Further Signs of the Recession's Return

by: Markos Kaminis

The latest signs from manufacturing, housing and the labor market all point to the return of economic recession. This report focuses on the dimming of the economy's only shining star, manufacturing. Yesterday offered an ominous ISM Manufacturing Report, and we think you should note the change the report illustrates.

The daily barrage of data piles on the double-dip economic recession reality, beating down hopeful strategists and forecasters with truth. It's an ugly truth, unfortunately, but it's what we must deal with. This latest day's dumping included more signs of slowing in manufacturing and housing, and ongoing labor woes. You cannot fool the market with rhetoric for long; she is efficient at processing data, however policy makers, corporate leaders and investment professionals may try to sway her. Eventually, each and every one of them must bow to the truth. We remain an independent voice, seeing both opportunities and warning signs, and offering both long and short ideas without any bias.

ISM Manufacturing Report

The Institute for Supply Management (ISM) reported on manufacturing activity for the month of June Thursday. ISM's survey of manufacturing purchasing managers showed continued expansion for the manufacturing sector and implies more growth for the economy. The Purchasing Managers Index, at 56.2%, marked the 11th month of expansion, and the reading implies economic expansion of 14 straight months. And that's where the good news ends...

You see, the truth is that while 56.2 represents expansion (>50%), it also marks a decrease in pace from May's 59.7% reading. Furthermore, it is the lowest reading since December 2009. We argue that it is also supportive of the case we've been making for double-dip recession. That's the economic contraction most market gurus can't forecast because they mostly just extend trend lines (plus they have their jobs to play it safe for). The evidence is in the missed economists' consensus forecast, which is still sitting all alone up at 59.0%. Simple logic says that before you shift into reverse, you are likely to slow down, and for the behemoth US economy that's usually the case as well. We expect an increasing number of the gurus you see on TV to get their grunts working on changes to economic models soon enough. Until then, you'll find the truth here.

The truth is that we will be mired in it for some time, because we have 9.5% unemployment to contend with and 16-17% underemployment. With that many people out of work, or out of enough work, overall spending simply cannot keep growing. Economists will tell you that employment is a lagging indicator. That may be the case in a typical economic cycle, but not in the likes of this last catastrophe. The difficulty of climbing out of this laboring labor hole should prove historic, and the unemployed a weight against recovery.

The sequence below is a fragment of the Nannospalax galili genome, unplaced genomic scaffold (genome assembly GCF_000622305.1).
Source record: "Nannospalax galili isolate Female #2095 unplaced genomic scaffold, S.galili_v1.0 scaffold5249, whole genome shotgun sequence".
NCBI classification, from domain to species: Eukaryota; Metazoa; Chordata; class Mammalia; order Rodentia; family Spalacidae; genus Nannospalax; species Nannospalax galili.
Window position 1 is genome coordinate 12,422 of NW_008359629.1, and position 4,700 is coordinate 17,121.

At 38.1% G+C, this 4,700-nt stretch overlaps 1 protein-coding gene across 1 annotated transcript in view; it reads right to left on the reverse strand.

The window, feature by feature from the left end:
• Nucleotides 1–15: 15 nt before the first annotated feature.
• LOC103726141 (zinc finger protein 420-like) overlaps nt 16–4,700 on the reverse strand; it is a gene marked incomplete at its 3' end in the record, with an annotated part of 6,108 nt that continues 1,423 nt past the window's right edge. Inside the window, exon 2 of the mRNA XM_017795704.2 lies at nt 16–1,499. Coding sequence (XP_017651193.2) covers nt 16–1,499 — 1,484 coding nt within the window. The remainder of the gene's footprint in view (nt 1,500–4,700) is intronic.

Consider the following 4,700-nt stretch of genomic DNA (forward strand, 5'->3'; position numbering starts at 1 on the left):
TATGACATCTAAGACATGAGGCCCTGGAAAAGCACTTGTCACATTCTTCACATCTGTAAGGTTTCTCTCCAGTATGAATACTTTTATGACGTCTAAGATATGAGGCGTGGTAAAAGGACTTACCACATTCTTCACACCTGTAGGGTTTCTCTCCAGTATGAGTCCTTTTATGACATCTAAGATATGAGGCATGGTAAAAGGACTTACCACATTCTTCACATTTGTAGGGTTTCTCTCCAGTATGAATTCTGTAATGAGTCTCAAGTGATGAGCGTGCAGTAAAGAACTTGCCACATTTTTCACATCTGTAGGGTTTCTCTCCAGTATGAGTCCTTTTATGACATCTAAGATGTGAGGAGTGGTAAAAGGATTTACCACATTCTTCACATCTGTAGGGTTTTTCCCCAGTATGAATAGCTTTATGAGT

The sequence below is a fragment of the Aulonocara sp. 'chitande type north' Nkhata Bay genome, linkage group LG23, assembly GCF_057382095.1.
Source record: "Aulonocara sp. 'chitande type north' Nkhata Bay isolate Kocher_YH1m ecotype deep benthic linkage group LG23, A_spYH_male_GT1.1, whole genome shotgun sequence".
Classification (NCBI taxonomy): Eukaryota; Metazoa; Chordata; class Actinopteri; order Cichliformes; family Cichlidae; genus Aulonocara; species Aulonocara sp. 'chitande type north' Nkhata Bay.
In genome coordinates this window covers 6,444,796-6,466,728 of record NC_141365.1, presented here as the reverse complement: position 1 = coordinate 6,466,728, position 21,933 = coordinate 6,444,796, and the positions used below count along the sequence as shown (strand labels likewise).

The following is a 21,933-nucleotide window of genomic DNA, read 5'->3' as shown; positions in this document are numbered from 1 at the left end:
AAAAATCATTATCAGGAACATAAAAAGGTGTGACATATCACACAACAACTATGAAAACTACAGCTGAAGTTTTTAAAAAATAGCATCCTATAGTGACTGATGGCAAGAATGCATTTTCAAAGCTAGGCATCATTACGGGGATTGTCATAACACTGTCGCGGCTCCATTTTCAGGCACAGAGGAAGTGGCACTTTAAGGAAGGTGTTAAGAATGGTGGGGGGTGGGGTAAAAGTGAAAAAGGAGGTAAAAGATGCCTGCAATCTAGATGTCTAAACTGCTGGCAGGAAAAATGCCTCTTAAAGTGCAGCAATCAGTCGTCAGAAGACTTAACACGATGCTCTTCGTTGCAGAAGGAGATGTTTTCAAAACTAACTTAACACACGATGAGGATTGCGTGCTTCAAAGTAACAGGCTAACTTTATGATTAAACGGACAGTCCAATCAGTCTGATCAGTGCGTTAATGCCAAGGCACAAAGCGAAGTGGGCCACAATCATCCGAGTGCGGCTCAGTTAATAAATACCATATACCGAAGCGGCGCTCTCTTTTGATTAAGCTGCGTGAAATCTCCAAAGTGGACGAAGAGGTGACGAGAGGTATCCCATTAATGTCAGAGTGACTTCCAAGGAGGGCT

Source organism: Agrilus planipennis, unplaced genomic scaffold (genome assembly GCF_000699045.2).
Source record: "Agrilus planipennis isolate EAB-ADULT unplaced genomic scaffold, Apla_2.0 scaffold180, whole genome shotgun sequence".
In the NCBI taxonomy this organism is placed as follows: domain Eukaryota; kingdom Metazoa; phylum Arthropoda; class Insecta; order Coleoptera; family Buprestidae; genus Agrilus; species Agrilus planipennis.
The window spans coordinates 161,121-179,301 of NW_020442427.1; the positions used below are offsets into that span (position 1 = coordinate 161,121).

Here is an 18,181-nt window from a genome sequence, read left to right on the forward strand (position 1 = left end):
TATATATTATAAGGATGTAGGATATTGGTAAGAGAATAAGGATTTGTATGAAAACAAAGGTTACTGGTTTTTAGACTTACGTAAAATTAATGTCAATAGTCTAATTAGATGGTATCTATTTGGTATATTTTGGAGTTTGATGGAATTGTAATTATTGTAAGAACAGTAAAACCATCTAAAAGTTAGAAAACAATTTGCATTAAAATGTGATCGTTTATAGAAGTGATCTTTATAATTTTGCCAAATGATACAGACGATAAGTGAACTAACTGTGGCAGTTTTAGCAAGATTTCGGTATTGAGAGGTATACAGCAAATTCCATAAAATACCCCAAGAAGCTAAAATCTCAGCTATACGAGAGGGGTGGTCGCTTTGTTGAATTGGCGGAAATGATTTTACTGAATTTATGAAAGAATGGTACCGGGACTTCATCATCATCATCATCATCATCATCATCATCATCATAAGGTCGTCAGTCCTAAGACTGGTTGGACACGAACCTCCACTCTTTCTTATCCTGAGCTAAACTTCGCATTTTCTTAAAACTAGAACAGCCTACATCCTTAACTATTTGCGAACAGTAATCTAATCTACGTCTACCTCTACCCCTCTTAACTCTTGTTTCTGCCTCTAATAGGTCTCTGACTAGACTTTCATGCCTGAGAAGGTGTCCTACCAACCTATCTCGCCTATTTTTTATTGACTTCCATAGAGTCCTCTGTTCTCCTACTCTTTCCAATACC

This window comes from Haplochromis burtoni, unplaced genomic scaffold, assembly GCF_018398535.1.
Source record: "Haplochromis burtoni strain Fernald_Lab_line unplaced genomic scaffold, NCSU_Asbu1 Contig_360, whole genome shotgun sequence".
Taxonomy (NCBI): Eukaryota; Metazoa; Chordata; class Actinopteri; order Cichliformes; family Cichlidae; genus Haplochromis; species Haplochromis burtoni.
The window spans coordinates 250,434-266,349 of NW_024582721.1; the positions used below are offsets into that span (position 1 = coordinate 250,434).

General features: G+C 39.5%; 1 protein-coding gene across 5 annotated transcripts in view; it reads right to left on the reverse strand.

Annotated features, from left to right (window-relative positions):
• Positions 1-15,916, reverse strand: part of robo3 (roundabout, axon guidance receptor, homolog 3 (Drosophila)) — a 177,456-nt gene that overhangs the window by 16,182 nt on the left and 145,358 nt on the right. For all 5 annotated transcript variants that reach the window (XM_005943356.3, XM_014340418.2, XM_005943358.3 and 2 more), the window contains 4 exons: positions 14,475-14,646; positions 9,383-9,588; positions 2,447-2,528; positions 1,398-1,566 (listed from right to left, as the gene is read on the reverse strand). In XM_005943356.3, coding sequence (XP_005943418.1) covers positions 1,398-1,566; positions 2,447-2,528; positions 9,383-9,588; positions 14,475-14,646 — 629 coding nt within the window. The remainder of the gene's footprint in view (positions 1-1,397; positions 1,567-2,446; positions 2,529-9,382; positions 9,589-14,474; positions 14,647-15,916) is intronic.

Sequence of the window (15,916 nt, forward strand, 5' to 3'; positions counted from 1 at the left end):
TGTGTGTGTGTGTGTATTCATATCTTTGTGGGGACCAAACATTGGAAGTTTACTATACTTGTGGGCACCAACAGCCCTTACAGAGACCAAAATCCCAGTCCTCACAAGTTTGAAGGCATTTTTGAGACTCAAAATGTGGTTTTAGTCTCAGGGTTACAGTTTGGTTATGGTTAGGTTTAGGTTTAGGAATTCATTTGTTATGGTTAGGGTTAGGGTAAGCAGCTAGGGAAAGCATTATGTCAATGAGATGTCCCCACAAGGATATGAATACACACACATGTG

And now that it looks as if overseas drivers of demand will not hold up either, well then it's not a far stretch to forecast a slippage back into economic contraction here in the US. This is especially likely given the depth the economy fell and the walking wounded around the real estate realm. This is not to mention that inventory restocking looks complete, and dips from this point are normal. Housing and consumption, the two most important factors in US economic expansion are dead men walking these days. Bare bone shelves are restocked. Now tell me where the buying will come from.

The Chair of the ISM said: "...expectations have been that the second half of the year will not be as strong in terms of the rate of growth, and June appears to validate that forecast." That's right mister, now pass the pistol. ISM reported: Thirteen of the 18 manufacturing industries are reporting growth in June, in the following order: Plastics & Rubber Products; Transportation Equipment; Printing & Related Support Activities; Computer & Electronic Products; Electrical Equipment, Appliances & Components; Paper Products; Fabricated Metal Products; Food, Beverage & Tobacco Products; Furniture & Related Products; Petroleum & Coal Products; Nonmetallic Mineral Products; Miscellaneous Manufacturing; and Chemical Products. The industries reporting contraction in June are: Apparel, Leather & Allied Products; Wood Products; and Machinery. Looks pretty positive from that vantage point, but so does the beach before the hurricane strikes. Some of the respondent comments showed concern about the BP (NYSE:BP) oil spill, and others noted recent demand seems to be fading.

What should be most concerning to you is that the New Orders Index dropped 7.2%, to 58.5. Customer's inventories are up, but if end demand is slacking, then inventory will not be rising further anytime soon. Furthermore, if manufacturing is ready to stall now, then the one bright spot in our economic slop will have been beaten.

Investors will note that domestic motor vehicle sales were also reported lower Thursday, which further perpetuates our concerns. At an annual rate of 8.4 million vehicle sales in June, Ford (NYSE:F), Toyota (NYSE:TM), Honda (NYSE:HMC) and others will be getting that bad taste in their mouths again. Sales were down from May's 8.9 million rate, and they also missed economists expectations for the same. With the Pending Home Sales Index dropping 30% for May, and with Weekly Jobless Claims jumping back up to 472K, we see no reason to party, let alone buy stocks now.

Disclosure: No Positions